Cambodia faces increasing threats to its water security due to climate variability, deforestation, and industrial and agricultural pollution. Other challenges include lack of access to drinking water and sanitation, as well as the operation and maintenance of irrigation for farming. In response, the USAID-funded Sustainable Water Partnership has embarked on a four-year, cross-sectoral effort to enhance water security in one area of the country.
The sustainability of the SWP Cambodia Activity rests on empowering local communities and provincial authorities to trust each other, work together and lead their own efforts to improve water security. That work reached an important milestone in early April when the Cambodian government conferred legal status on a stakeholder-driven committee, facilitated by SWP, to manage water resources in the Stung Chinit Watershed. In this area, the effects of deforestation and mining along the Stung Chinit River are being felt by communities downstream.
“This platform is very important for the project, and also for the local community, because they can address water security issues and expect the issues to be mitigated,” said Bunnara Min, team leader for SWP Cambodia.
The legal authorization for the Stung Chinit River Basin Management Committee was signed by H.E. Sok Lou, the governor of Kampong Thom Province, which encompasses the Stung Chinit Watershed. Lou will also head the committee, which includes government officials from the provincial to the local level, as well as citizen representatives of small-scale forestry, farming and fishing groups.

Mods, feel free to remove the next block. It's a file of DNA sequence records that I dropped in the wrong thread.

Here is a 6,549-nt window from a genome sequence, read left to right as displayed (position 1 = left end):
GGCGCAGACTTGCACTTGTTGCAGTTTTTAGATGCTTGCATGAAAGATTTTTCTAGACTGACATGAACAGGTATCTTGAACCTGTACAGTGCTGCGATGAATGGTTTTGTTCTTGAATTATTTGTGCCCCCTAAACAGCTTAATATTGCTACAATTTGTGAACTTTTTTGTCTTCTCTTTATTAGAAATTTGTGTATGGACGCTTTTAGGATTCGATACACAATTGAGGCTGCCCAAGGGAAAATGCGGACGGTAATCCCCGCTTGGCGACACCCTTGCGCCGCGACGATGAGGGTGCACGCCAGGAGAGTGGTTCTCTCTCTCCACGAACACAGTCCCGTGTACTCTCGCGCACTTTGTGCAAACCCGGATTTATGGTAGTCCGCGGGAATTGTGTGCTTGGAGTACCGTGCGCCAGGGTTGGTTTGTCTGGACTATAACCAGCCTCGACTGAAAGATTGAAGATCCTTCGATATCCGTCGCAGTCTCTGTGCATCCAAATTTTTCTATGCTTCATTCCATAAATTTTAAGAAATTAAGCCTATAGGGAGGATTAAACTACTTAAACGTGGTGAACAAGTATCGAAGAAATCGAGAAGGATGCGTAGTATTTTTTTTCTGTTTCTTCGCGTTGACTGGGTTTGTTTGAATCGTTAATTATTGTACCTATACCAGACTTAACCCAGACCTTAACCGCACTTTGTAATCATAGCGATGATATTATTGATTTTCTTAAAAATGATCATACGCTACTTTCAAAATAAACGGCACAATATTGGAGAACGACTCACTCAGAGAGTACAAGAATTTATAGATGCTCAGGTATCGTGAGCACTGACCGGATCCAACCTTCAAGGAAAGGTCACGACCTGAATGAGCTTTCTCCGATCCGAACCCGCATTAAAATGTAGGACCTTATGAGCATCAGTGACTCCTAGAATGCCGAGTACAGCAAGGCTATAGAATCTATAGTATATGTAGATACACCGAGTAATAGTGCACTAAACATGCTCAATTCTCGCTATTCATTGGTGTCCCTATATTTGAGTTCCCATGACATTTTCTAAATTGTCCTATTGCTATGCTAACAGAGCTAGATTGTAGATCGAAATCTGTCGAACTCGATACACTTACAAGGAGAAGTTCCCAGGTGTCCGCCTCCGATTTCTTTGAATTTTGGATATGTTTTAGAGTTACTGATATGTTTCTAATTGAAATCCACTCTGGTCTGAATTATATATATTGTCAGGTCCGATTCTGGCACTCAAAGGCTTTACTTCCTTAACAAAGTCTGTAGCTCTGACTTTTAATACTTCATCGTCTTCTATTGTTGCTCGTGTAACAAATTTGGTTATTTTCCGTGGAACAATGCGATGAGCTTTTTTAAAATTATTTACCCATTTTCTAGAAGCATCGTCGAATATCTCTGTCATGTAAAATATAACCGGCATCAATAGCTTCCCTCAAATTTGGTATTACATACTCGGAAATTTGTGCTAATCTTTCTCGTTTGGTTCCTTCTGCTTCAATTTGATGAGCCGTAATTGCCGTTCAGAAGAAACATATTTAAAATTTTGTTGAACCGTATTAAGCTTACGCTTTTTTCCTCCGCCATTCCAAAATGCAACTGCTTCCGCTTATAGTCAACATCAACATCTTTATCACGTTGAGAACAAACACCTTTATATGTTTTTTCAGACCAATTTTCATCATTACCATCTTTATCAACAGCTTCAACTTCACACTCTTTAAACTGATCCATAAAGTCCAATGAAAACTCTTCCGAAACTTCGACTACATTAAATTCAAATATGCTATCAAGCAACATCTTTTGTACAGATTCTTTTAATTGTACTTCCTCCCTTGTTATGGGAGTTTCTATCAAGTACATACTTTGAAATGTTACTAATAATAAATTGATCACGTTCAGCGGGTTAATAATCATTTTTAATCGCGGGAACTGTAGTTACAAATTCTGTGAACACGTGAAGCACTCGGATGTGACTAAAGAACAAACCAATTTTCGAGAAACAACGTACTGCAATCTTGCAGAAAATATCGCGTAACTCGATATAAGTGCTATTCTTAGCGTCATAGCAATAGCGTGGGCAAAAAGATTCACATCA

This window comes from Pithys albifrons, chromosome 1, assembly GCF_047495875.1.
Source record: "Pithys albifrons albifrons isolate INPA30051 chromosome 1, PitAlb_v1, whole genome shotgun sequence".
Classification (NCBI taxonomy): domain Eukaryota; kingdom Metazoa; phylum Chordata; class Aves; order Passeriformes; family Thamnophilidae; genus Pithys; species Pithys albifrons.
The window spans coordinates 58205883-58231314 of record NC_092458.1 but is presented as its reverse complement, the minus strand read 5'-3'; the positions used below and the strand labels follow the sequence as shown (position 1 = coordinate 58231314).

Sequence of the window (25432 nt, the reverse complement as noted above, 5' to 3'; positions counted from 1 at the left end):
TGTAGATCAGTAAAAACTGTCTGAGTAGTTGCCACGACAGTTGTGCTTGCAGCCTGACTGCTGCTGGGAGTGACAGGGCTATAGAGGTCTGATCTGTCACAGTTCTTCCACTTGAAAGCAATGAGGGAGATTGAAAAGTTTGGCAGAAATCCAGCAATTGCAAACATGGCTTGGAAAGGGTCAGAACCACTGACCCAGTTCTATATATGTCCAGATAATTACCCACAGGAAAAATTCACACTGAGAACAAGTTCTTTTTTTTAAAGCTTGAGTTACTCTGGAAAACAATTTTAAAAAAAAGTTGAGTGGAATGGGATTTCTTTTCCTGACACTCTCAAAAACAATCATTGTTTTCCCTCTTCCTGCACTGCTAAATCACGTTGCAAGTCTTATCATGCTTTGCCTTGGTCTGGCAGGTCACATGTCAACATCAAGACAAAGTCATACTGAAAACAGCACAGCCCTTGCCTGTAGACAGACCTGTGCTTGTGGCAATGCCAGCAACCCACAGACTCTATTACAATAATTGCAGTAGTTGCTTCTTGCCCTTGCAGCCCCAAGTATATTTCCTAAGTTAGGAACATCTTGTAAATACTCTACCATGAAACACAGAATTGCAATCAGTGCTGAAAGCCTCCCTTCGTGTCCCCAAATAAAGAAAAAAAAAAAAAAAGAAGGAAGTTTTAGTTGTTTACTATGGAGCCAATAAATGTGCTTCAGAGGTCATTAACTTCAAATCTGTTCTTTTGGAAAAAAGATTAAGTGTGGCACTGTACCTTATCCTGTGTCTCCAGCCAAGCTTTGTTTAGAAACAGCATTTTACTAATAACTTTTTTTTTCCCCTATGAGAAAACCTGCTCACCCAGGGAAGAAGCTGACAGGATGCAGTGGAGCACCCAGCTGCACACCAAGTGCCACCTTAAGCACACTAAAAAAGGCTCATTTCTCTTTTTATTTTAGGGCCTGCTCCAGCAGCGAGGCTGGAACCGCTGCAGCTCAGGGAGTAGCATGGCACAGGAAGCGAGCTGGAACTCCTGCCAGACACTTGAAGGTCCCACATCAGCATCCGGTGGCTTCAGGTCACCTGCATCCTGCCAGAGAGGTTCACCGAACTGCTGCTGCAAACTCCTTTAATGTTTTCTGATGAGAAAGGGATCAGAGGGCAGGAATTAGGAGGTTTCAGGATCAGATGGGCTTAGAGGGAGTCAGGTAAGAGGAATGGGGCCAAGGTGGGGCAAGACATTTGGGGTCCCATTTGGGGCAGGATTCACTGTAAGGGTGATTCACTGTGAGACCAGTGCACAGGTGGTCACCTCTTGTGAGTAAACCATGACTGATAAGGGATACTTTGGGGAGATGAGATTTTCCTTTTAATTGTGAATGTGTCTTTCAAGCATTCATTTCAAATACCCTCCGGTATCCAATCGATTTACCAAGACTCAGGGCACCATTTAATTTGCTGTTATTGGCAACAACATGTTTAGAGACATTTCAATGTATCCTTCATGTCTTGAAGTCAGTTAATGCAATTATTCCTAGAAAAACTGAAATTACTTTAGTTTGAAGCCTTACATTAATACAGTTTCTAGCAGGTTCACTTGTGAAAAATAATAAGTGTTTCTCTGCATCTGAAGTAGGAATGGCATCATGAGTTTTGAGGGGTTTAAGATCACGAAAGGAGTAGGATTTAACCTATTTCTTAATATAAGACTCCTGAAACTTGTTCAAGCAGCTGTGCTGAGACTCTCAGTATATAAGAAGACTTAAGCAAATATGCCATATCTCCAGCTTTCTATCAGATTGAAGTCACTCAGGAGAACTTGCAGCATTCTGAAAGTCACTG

SWP will provide training to the committee members on integrated water resource management and water security. The training will communicate the concepts of river basin management and provide guidance on how to coordinate between competing water user groups to address mutually agreed-upon water security issues. SWP and partners such as the Stockholm Environment Institute will also provide technological tools to create data-driven models of the watershed and plan for the future.
The next important step comes April 30, when the committee meets to begin work on an action plan to address water security in the watershed. This multi-month process will start with gathering information on conditions in the region to inform the committee’s approach to combating water insecurity.
To date, SWP has conducted studies and assessments including an initial basin water balance study, a water quality investigation, a household water survey, a biodiversity assessment, an irrigation infrastructure and management review, institutional assessment, and a stakeholder analysis.
This information will serve as the foundation of the committee’s work in identifying key water security risks in Stung Chinit and determining actions to address them. The committee members will also receive training in how to draft and submit funding proposals from other entities once SWP’s involvement ends. Ultimately, the goal is for this new committee to become a sustainable force for water security improvement in the region. The committee could serve as the prototype for communities in other watersheds facing water insecurity in Cambodia.
“We want the committee to own the process,” Min said. “When they have their action plan, they should be able to implement it and connect with donors to support implementation.”